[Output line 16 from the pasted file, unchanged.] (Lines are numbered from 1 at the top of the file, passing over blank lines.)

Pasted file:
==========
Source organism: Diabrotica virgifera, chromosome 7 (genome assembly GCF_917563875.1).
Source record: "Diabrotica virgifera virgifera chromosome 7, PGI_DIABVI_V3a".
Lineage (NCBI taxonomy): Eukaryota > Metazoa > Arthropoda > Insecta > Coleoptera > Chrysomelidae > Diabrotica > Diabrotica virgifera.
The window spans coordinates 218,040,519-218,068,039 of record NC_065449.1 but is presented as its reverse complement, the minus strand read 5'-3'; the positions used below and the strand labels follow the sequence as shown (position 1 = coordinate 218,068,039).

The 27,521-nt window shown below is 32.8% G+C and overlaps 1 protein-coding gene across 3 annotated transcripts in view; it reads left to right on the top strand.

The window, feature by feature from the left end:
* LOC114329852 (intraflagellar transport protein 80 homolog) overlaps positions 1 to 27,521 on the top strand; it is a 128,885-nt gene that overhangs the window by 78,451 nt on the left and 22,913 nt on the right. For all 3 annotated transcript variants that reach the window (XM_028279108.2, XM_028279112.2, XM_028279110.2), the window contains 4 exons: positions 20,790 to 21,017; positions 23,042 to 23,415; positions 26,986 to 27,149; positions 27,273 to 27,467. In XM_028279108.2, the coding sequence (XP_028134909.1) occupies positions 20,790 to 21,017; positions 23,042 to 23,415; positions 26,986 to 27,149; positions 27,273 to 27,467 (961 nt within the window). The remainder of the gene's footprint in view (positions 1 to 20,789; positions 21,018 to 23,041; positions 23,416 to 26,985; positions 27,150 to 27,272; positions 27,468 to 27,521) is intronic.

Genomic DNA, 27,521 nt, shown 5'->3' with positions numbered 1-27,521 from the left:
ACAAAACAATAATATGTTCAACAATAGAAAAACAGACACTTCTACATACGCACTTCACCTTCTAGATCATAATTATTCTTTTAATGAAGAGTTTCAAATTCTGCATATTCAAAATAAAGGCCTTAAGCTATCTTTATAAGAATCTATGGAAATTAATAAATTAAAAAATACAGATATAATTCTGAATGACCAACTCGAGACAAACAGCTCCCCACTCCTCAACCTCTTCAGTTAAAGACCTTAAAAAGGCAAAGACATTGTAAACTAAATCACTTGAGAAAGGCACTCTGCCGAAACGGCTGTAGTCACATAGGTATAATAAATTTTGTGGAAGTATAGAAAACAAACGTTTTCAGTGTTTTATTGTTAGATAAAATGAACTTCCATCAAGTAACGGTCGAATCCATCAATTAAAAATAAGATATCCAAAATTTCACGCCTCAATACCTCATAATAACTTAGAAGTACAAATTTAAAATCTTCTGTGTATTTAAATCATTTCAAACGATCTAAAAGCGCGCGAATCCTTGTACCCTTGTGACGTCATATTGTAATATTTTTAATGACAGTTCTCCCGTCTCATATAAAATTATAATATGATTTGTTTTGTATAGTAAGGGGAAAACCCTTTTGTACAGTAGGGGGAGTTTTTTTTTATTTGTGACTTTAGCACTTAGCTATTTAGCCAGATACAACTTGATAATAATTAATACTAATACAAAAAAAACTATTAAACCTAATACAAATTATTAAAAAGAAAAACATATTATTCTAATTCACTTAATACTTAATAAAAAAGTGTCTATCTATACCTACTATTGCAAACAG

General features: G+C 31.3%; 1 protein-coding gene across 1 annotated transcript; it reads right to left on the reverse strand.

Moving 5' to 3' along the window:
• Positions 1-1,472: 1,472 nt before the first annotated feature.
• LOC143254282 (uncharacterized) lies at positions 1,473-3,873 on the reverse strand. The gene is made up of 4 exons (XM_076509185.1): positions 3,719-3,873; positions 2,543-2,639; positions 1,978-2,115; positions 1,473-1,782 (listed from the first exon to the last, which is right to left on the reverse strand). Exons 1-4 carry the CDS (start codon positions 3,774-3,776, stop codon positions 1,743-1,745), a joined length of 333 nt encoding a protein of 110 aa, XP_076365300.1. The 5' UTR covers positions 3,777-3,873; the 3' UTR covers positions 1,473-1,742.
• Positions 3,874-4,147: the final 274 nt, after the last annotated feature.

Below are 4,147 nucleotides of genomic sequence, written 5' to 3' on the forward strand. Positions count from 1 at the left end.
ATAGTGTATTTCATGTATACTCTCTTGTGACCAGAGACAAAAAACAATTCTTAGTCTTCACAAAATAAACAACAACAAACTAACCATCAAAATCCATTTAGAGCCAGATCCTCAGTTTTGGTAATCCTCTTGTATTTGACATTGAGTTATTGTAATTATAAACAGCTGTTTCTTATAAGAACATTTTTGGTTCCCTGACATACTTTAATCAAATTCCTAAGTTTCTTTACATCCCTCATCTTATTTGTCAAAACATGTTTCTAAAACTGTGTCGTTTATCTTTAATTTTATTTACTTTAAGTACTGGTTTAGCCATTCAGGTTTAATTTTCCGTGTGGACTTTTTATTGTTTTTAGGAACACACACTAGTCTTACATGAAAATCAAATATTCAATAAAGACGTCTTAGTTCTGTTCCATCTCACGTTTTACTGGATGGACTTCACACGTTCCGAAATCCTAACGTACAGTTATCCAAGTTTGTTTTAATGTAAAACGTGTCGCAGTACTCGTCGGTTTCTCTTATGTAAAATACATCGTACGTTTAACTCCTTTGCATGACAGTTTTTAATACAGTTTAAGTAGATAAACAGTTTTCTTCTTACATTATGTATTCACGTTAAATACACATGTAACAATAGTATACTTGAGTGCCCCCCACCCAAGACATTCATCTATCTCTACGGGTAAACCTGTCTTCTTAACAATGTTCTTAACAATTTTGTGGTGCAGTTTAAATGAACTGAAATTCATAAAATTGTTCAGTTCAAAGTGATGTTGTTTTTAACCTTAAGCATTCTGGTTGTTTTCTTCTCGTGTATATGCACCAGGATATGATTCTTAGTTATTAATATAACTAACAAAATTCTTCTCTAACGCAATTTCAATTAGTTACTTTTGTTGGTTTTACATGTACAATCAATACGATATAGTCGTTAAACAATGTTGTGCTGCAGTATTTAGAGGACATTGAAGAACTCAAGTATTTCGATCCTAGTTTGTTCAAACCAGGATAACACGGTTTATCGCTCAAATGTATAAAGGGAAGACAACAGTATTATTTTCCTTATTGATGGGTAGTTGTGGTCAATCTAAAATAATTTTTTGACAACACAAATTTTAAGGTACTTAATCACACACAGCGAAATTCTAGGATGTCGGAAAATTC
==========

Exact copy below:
ATAGTGTATTTCATGTATACTCTCTTGTGACCAGAGACAAAAAACAATTCTTAGTCTTCACAAAATAAACAACAACAAACTAACCATCAAAATCCATTTAGAGCCAGATCCTCAGTTTTGGTAATCCTCTTGTATTTGACATTGAGTTATTGTAATTATAAACAGCTGTTTCTTATAAGAACATTTTTGGTTCCCTGACATACTTTAATCAAATTCCTAAGTTTCTTTACATCCCTCATCTTATTTGTCAAAACATGTTTCTAAAACTGTGTCGTTTATCTTTAATTTTATTTACTTTAAGTACTGGTTTAGCCATTCAGGTTTAATTTTCCGTGTGGACTTTTTATTGTTTTTAGGAACACACACTAGTCTTACATGAAAATCAAATATTCAATAAAGACGTCTTAGTTCTGTTCCATCTCACGTTTTACTGGATGGACTTCACACGTTCCGAAATCCTAACGTACAGTTATCCAAGTTTGTTTTAATGTAAAACGTGTCGCAGTACTCGTCGGTTTCTCTTATGTAAAATACATCGTACGTTTAACTCCTTTGCATGACAGTTTTTAATACAGTTTAAGTAGATAAACAGTTTTCTTCTTACATTATGTATTCACGTTAAATACACATGTAACAATAGTATACTTGAGTGCCCCCCACCCAAGACATTCATCTATCTCTACGGGTAAACCTGTCTTCTTAACAATGTTCTTAACAATTTTGTGGTGCAGTTTAAATGAACTGAAATTCATAAAATTGTTCAGTTCAAAGTGATGTTGTTTTTAACCTTAAGCATTCTGGTTGTTTTCTTCTCGTGTATATGCACCAGGATATGATTCTTAGTTATTAATATAACTAACAAAATTCTTCTCTAACGCAATTTCAATTAGTTACTTTTGTTGGTTTTACATGTACAATCAATACGATATAGTCGTTAAACAATGTTGTGCTGCAGTATTTAGAGGACATTGAAGAACTCAAGTATTTCGATCCTAGTTTGTTCAAACCAGGATAACACGGTTTATCGCTCAAATGTATAAAGGGAAGACAACAGTATTATTTTCCTTATTGATGGGTAGTTGTGGTCAATCTAAAATAATTTTTTGACAACACAAATTTTAAGGTACTTAATCACACACAGCGAAATTCTAGGATGTCGGAAAATTC